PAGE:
Understanding Power of Attorney

Our Arizona lawyers can help you create a plan

In the estate planning process, here's one of the most important questions to address: Who is going to make decisions on your behalf when you cannot make them yourself? The way to answer that question is to prepare a legal document called a power of attorney.

Giving the right to make decisions on your behalf is an important decision. So is preparing the document that assigns your power of attorney. The experienced East Valley estate planning lawyers at Brown, Naegle, Crider & Jensen LLC can help you through this process. Trust attorneys Scott T. Jensen and Shad M. Brown to guide you forward.

Types of power of attorney

There are many reasons why a person might want to enable someone else to act on their behalf. That's why the law allows for several types of power of attorney, including:

Limited: A limited power of attorney, as the name implies, only has the authority to take action on your behalf for a particular purpose, such as handling an out-of-state transaction or managing your affairs while you are out of the country.

Springing: This type of power of attorney is essentially a contingency plan that will "spring up" when certain conditions are met. For instance, you can designate a power of attorney that will come into effect when you become incapacitated due to illness.

Durable: This is the broadest power of attorney, authorizing the person to control all of your general financial affairs for an indefinite period of time.

With respect to estate planning, we generally speak of two distinct powers of attorney: a healthcare power of attorney to make decisions about your medical care, and a general power attorney to make decisions about your finances and property. You can give the same person both powers of attorney, but you can also assign them to two different individuals, depending on your needs.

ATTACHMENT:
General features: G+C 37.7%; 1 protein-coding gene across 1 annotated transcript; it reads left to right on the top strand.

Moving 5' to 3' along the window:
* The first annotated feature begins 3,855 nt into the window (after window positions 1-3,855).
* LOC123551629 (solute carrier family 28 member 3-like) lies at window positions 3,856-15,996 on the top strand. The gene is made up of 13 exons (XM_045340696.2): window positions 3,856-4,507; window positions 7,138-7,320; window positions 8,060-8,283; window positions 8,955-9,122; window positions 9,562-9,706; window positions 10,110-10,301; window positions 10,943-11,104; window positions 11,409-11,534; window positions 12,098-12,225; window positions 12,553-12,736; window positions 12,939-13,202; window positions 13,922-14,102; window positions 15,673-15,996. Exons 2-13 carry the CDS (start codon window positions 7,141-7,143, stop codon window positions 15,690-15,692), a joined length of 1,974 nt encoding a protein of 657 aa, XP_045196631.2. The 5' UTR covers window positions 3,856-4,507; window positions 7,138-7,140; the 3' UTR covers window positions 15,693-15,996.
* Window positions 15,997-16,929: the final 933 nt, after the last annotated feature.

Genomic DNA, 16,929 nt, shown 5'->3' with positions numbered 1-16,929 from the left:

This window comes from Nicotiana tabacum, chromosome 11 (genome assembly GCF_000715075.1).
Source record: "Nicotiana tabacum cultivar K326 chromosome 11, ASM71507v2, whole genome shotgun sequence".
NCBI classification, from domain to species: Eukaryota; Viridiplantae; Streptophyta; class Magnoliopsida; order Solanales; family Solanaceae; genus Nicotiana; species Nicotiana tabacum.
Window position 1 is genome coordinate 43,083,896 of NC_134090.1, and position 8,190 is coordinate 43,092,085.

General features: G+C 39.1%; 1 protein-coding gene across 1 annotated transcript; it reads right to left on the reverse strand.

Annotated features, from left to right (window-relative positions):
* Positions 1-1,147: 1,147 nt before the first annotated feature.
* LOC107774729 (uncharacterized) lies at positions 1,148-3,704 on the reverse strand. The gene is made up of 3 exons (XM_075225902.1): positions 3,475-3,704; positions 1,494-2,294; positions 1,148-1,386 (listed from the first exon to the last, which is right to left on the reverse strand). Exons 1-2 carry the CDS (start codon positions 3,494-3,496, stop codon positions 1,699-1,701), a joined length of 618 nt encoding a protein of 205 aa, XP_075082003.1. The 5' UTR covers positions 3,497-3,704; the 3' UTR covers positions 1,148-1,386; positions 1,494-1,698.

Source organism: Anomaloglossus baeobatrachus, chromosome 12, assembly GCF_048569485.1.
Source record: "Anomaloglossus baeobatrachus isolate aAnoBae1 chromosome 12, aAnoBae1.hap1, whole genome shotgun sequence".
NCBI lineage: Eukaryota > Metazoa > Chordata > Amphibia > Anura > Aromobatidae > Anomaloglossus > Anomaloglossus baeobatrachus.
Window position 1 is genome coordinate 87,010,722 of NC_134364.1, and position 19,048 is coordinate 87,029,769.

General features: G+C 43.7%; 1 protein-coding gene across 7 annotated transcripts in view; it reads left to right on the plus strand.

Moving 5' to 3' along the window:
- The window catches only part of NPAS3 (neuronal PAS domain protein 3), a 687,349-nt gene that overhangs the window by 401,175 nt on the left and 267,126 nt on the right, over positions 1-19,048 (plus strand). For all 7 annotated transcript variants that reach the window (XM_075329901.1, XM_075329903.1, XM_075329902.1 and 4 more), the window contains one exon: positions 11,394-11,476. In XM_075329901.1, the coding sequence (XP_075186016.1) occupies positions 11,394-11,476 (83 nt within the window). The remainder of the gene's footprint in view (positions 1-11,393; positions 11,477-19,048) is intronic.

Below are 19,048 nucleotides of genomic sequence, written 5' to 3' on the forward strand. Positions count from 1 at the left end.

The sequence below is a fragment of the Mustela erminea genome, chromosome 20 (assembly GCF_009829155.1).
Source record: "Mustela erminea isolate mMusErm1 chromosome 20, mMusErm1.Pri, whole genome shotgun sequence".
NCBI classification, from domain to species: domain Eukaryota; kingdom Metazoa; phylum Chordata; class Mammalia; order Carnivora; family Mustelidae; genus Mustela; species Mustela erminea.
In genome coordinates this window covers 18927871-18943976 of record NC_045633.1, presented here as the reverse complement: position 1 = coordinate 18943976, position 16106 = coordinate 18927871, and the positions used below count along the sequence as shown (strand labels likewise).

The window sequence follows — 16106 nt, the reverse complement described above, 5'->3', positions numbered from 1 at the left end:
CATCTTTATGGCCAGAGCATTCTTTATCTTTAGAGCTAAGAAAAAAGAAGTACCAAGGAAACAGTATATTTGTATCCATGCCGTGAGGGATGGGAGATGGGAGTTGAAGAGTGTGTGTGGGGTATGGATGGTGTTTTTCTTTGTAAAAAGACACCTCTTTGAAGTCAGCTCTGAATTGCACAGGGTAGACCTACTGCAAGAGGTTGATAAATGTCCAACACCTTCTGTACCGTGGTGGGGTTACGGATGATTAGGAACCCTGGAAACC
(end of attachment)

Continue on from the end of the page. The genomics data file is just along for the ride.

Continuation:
Choosing the right person as your power of attorney

The key to choosing a power of attorney is trust. You need to find someone who will respect your wishes, keep accurate records, provide periodic updates and, above all, not abuse his or her position. Your power of attorney might be an actual attorney, but you may also choose a family member, friend or other trusted individual.

While you can technically name more than one individual as your power of attorney, we don't recommend doing so. Having co-powers of attorney can lead to disputes that must be resolved through litigation. What we do recommend is choosing at least one alternate in the event that your first choice predeceases you or is otherwise unable or unwilling to carry out the duties.

Our lawyers have the experience and legal knowledge needed to help you choose your power of attorney. Moreover, we know how to draft the estate planning documents needed to give power of attorney and make sure your wishes will be honored. Contact us online or call 480-378-9000 today to speak with an experienced Mesa estate planning lawyer.

3850 E Baseline Rd Suite 112
Mesa, AZ 85206
local phone: (480) 378-9000